After finishing at Appomattox we drove to Charlottesville for a quick two night stay. It had been six years since I last visited my hometown and my thoughts were, how could some things have not changed at all and some things changed so much??? Time was spent visiting with family and friends and involved a lot of eating! What hadn’t changed in six years was the love I felt and experienced during the time spent with family and friends. It was as if time had stood still and we picked up as if it had only been yesterday since we last saw each other. A deeply personal and heart wrenching change was that in the past six years my much beloved Uncle Donald had passed away. I was grateful for the time I spent with Aunt Barbara, his wife. An important part of this visit was visiting his grave and those of other family members. Barbara definitely spoiled us with ham biscuits, chocolate chess pie and a big bag of snacks and treats to take on the trip. Thank you so much, Aunt Barbara!!

Now for the changes. The Charlottesville I knew no longer exists, and the changes in six years shook me to the core. Gone is the statue of Stonewall Jackson. This statue once sat next to the County Office Building where my mother worked for over 35 years. She looked out her office window at this statue everyday and often sat on a bench at the base of the statue and ate her lunch. 

Gone is the statue of Robert E Lee in Lee Park.  This park is across the street from the church I attended as a child. I walked through this park and past Lee’s statue countless times on my way to the public library. As a child there was once a live Nativity there every Christmas. That hasn’t occurred for many many years. 

Gone is the statue of Lewis, Clark and Sacajawea, once located on a major thoroughfare in downtown Charlottesville. All that is left is an ugly base with no statues. 

Gone is Jack Jouett Middle School in Albemarle County. It is now called Journey Middle School. Jack Jouett?? Really?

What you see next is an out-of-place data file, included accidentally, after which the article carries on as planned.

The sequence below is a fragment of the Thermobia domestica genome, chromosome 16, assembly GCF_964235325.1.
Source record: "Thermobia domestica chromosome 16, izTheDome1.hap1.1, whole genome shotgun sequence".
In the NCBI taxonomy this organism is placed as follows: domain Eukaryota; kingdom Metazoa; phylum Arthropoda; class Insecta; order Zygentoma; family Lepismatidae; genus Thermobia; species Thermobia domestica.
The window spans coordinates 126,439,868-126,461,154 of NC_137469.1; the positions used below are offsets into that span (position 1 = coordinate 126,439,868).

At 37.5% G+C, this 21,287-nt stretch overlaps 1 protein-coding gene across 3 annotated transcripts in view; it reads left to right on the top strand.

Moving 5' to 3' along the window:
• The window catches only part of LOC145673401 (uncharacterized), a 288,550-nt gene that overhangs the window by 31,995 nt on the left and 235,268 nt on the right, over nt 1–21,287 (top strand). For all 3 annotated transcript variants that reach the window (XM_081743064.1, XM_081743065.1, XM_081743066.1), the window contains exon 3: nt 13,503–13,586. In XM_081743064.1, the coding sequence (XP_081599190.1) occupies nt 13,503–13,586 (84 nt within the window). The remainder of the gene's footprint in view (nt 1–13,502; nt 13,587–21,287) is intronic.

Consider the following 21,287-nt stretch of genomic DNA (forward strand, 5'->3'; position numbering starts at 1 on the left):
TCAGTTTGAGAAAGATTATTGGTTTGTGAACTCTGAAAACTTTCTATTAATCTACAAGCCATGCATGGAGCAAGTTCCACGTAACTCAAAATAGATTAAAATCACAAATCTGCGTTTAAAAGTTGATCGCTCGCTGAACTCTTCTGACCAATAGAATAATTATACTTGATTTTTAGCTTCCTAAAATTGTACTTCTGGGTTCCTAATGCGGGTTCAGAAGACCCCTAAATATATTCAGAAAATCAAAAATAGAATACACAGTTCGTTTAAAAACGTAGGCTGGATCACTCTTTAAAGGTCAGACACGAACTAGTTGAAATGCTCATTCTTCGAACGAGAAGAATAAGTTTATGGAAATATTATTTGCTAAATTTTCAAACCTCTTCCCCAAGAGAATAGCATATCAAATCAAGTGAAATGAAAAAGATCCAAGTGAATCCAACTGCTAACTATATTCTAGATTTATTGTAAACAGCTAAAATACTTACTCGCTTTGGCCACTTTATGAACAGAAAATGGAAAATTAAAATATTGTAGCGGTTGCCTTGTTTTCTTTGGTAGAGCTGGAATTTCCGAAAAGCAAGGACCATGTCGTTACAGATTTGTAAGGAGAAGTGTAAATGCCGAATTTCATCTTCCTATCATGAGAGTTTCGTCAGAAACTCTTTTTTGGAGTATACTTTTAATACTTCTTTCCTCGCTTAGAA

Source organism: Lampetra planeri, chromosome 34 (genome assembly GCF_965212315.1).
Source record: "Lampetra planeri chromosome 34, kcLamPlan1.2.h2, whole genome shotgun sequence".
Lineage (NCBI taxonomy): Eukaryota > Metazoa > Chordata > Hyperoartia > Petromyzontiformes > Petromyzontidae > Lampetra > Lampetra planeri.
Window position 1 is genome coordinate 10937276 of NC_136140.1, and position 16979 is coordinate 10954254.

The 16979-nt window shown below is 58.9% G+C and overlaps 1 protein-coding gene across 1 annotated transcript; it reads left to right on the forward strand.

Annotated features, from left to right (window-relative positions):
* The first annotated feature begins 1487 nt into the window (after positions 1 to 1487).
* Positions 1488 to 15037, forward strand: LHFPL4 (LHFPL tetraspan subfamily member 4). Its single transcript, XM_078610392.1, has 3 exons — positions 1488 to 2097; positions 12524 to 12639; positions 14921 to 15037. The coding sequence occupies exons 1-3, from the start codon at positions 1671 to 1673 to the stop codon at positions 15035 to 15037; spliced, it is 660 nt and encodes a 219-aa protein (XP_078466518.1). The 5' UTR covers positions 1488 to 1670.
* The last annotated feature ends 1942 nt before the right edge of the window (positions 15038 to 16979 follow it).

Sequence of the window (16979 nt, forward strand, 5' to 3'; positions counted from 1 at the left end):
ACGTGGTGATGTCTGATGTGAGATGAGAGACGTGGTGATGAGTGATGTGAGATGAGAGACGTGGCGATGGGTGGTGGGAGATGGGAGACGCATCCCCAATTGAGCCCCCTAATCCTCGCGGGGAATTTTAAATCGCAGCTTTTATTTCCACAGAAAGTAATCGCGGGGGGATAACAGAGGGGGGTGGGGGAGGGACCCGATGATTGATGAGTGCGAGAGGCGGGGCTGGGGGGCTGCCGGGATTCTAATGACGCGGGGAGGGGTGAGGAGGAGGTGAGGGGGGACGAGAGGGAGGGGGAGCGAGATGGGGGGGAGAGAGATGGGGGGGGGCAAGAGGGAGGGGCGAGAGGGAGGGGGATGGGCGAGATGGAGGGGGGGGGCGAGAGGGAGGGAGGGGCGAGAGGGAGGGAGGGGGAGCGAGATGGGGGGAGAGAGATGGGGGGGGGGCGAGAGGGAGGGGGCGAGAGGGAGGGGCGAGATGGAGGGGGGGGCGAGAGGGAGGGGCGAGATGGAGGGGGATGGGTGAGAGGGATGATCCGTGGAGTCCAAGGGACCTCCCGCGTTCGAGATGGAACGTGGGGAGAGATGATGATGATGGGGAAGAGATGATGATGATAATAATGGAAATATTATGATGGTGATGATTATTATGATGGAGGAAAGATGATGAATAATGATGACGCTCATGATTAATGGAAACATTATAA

I heard that next to go is Meriwether Lewis Elementary School, also in Albemarle County. That name change will sting should it happen, and it probably will. My mother and her siblings attended that school as did many of their children. I did my student teaching there and a cousin taught there.

Rumor has it that they want to take any reference to Thomas Jefferson from the University of Virginia. Jefferson is the father of the University of Virginia. It is there because of him. I certainly hope historians and alumni fight any attempts at this. 

Growth has exploded in Charlottesville and Albemarle County with new roads and new construction crammed onto every spot of available space. We drove to my last house in Albemarle County. The area, called Dunlora, once had a beautiful impressive brick entrance . The entrance is now gone due to widening of the road and changes in traffic patterns. It didn’t even look like the same place. 

I drove through the neighborhood where I Iived as a child, not far from the University of Virginia. A few of the homes once had huge yards once full of majestic old magnolia, pine and holly trees. The original owners have died and the homes sold. Because of the large lots, the homes have been rezoned to multi family lots. Huge apartments, townhouses and duplexes have been built, grazing or overshadowing the old, once beautiful homes around them. 

Charlottesville, I hardly knew you. 

NOTES: Legally, the war did not end until August 20, 1866, when President Andrew Johnson issued a proclamation that declared “that the said insurrection is at an end and that peace, order, tranquility, and civil authority now exist in and throughout the whole of the United States of America”.

[from: Trudeau, Noah Andre (1994). Out of the Storm: The End of the Civil War, April-June 1865. Boston: Little, Brown and Company. p. 397. ISBN 978-0-316-85328-6. The Supreme Court decided that the “legal end of the American Civil War had been decided by Congress to be August 20, 1866 — the date of Andrew Johnson’s final proclamation on the conclusion of the Rebellion.” Page 397.]

Next up: 3 days touring DC